Charisma News Service


The following reports were released during the last month by Charisma News Service. Go to our Web site at www.charismanews.com to subscribe to the free weekday service or to access full-length versions of each day's stories. The site also includes a search engine so you can access archived news.

CHAPLAINS' CLASS-ACTION SUIT EXPANDS
Four Pentecostals and charismatics have joined a class-action lawsuit charging the U.S. Navy with discrimination against evangelical chaplains. Motions to add 25 new plaintiffs--expanding the list to 42--were filed recently in federal court. Five lawsuits involving 53 current or former chaplains have been lodged against the Navy in the last three years. Although the Navy refuses to comment on pending litigation, attorney Art Schulcz predicted the class-action suit would succeed "because we're right."

LEFT BEHIND SERIES FUELS INTEREST IN THE APOCALYPSE
Fears over terrorism and a best-selling end-times series are "fueling new interest in a real doomsday," according to Time. The cover story in the July 1 issue of the magazine says that since Sept. 11, "many people are starting to read the Left Behind books...as tomorrow's newspapers." The lengthy report,"The Bible and the Apocalypse," notes that only about half the readers of the Left Behind series are evangelical Christians. According to a Time/CNN poll, more than one-third of Americans say they are paying more attention to how the news might relate to the end of the world and have talked about what the Bible has to say on the subject. Fifty-nine percent say they believe the events in Revelation are going to come true, and almost one-fourth think the Bible predicted the Sept. 11 attack.

ATHEISTS RECEPTIVE TO CHRISTIAN TELEVISION, RADIO
A recent Barna Research Group study reported that a "surprisingly large proportion" of atheists, agnostics and non-Christians "intentionally absorb information from the Christian media." George Barna said more than one-fourth listened to Christian radio, one-fourth watched Christian television, and one-seventh read a Christian book. The nationwide survey of 1,007 adults also discovered that 6 in 10 adults (63 percent) attended a church service during the last month, while 2 of 3 adults (67 percent) were exposed to Christian radio, television or books in the last month.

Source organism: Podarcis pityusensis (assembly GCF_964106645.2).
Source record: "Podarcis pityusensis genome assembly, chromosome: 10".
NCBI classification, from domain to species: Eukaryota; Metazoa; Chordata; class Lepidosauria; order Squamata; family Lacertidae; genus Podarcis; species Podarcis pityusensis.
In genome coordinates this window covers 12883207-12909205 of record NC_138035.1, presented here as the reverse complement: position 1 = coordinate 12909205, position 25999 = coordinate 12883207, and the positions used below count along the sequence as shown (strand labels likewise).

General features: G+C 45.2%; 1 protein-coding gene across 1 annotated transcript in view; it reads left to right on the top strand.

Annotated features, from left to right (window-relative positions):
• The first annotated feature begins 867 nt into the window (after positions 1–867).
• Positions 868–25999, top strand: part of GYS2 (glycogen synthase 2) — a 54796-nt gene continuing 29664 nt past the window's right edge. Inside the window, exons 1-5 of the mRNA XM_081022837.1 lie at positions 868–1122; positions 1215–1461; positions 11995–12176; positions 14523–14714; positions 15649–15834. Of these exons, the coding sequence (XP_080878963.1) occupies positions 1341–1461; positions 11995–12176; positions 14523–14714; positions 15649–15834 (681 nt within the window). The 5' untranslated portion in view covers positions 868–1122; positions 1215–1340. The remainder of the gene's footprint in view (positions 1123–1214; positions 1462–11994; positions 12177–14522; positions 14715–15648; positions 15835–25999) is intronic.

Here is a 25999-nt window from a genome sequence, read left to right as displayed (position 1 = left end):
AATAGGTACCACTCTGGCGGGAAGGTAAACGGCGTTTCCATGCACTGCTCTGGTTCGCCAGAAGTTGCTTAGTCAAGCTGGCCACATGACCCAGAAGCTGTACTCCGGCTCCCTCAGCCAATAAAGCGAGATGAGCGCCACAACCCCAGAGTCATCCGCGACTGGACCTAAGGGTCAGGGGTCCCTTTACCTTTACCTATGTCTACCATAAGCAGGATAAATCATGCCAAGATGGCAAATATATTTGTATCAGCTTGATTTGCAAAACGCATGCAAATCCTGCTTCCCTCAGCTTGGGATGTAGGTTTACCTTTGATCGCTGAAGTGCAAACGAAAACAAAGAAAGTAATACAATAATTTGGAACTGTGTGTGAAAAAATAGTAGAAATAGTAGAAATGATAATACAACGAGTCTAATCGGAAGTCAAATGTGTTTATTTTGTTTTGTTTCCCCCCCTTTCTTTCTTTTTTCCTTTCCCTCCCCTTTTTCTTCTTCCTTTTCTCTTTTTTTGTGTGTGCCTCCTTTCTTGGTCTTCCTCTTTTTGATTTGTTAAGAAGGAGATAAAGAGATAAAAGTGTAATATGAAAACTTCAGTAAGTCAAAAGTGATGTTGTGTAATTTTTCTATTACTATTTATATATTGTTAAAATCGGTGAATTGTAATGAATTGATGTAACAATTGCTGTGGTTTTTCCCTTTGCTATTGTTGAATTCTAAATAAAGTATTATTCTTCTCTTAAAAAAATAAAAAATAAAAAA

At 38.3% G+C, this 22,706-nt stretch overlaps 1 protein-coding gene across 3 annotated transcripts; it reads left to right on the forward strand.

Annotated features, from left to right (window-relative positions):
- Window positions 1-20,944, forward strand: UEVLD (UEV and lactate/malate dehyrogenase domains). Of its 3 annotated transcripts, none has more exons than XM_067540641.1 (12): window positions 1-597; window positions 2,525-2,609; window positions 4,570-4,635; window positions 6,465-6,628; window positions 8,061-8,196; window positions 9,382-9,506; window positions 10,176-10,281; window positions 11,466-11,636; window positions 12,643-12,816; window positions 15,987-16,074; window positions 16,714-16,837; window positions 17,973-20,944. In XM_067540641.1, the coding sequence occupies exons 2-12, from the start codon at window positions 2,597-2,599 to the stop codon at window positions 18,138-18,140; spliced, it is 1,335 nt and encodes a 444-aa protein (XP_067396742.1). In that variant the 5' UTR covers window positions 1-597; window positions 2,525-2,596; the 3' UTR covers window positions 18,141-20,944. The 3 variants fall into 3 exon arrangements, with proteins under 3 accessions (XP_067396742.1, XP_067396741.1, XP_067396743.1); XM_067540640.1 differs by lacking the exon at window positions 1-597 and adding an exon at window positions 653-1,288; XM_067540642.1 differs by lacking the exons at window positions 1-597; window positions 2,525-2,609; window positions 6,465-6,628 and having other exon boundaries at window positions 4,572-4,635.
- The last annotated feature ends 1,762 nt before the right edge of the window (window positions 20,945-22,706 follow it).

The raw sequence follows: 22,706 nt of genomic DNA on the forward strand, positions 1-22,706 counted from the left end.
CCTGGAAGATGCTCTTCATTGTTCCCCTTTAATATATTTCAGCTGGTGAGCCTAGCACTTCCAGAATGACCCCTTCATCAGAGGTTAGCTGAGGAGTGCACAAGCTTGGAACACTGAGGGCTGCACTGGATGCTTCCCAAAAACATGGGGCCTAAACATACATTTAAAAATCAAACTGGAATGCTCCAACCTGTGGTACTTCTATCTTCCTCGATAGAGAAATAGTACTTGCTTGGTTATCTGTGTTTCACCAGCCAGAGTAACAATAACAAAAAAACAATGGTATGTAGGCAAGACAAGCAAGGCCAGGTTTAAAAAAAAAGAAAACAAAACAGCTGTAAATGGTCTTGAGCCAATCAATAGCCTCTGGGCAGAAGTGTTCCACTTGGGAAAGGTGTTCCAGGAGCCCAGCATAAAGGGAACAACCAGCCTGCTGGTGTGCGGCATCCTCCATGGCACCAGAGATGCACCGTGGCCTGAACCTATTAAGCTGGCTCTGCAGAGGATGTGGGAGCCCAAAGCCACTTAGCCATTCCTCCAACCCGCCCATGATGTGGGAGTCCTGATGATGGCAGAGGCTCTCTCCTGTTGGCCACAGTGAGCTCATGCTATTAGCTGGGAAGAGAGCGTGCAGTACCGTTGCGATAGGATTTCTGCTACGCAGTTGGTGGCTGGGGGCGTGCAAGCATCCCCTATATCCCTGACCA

TRANSLATORS DENY TNIV ENDORSEMENT
A group of leading Bible translation organizations have distanced themselves from claims that they support Today's New International Version (TNIV), the controversial new gender-neutral edition of the Bible. The International Bible Society (IBS) and publisher Zondervan said in late June that the Forum of Bible Agencies (FBA) issued a statement "supporting the TNIV's adherence to established translation standards." But a statement issued June 24 by Christian public relations firm A. Larry Ross Communications said the FBA had "neither approved nor disapproved" the TNIV. IBS spokesman Larry Lincoln said: "We never made any assertion that the Forum endorsed or supported anything. We simply quoted their statement."

Fred Price Celebrates 25 Years on Television

In April, pastor Frederick K.C. Price's Ever Increasing Faith (EIF) began celebrating its 25th year in TV ministry. Debuting in 1978, the broadcast was the first to feature an African American minister. "I never dreamed in a thousand years that EIF would have made the impact that it has made," Price said. "But based on our mail response, the impact has been outstanding. I believe that EIF has and is accomplishing the task that was assigned to it."

Criminal Charges Dropped Against John Jacobs

A misdemeanor assault and battery charge against Power Team founder John Jacobs for allegedly assaulting Jeff Audas, a former employee who directs Team Impact, a Christian strength ministry made up primarily of Jacobs' former staff, has been dropped. Jacobs' lawyer said the prosecutor's office dismissed the charge based largely on Audas' willingness to sign an affidavit of nonprosecution. Audas said he felt it was time to move on. Jacobs said Audas feared a civil suit for damages.

Veggie Tales Creators Make 'Real Movie'

Jonah: A VeggieTales Movie is set for release this October, marking the vegetables-turned-cultural icons' first big-screen venture. Besides Bob, Larry and other familiar characters, the film will feature a big fish and worm from the biblical story, which ends up being Jonah's friend, Assist News Service reported. Jonah's sidekick, Khalil, which means friendly in Arabic, is part worm, caterpillar and rug salesman.

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